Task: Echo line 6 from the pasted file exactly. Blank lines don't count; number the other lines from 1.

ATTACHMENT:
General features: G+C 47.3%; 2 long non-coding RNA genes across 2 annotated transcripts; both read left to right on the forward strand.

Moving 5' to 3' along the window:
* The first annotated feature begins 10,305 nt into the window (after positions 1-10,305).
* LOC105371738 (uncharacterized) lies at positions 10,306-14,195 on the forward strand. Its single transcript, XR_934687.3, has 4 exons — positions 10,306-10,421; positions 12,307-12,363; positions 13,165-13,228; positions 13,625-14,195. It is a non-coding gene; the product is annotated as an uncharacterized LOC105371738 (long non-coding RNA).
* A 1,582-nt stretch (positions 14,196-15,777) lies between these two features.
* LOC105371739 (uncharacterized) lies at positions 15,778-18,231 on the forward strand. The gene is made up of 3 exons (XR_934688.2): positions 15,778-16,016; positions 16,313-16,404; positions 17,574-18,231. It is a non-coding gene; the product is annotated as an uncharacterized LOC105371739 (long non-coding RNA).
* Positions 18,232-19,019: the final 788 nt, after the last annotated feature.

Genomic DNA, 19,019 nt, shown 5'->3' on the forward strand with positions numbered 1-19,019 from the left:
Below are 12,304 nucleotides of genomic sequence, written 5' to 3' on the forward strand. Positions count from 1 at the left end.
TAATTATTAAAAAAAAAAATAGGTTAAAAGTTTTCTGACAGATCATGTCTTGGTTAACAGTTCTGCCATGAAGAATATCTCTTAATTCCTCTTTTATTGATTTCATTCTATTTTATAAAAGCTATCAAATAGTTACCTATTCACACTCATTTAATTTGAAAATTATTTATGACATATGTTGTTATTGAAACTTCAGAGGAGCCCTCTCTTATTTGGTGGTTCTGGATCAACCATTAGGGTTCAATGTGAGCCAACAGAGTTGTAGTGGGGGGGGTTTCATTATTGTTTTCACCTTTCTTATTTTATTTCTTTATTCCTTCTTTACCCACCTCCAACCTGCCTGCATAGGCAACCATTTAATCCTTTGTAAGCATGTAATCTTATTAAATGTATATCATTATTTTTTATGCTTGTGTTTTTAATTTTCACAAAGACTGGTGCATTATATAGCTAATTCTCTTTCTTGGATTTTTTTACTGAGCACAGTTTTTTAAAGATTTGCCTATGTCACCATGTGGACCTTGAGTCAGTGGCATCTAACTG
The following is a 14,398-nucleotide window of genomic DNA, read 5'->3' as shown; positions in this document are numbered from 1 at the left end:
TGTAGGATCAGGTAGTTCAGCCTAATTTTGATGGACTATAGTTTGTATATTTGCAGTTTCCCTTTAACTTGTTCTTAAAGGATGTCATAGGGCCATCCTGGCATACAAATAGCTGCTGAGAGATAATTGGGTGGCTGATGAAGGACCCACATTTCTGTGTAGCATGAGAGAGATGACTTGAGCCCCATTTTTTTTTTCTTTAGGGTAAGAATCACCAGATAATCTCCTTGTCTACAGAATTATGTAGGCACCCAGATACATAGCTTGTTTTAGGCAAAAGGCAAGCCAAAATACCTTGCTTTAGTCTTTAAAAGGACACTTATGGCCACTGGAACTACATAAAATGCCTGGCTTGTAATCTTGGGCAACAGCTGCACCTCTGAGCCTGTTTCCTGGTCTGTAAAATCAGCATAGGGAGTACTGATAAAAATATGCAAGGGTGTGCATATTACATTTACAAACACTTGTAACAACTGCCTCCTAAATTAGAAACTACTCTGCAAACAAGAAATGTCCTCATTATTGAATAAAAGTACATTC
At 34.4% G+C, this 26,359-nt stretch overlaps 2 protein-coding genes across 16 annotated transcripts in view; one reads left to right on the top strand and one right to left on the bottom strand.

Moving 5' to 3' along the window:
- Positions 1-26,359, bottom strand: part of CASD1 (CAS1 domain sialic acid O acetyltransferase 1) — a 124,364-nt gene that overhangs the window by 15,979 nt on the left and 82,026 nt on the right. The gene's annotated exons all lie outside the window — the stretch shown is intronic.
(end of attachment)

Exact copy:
* LOC105371739 (uncharacterized) lies at positions 15,778-18,231 on the forward strand. The gene is made up of 3 exons (XR_934688.2): positions 15,778-16,016; positions 16,313-16,404; positions 17,574-18,231. It is a non-coding gene; the product is annotated as an uncharacterized LOC105371739 (long non-coding RNA).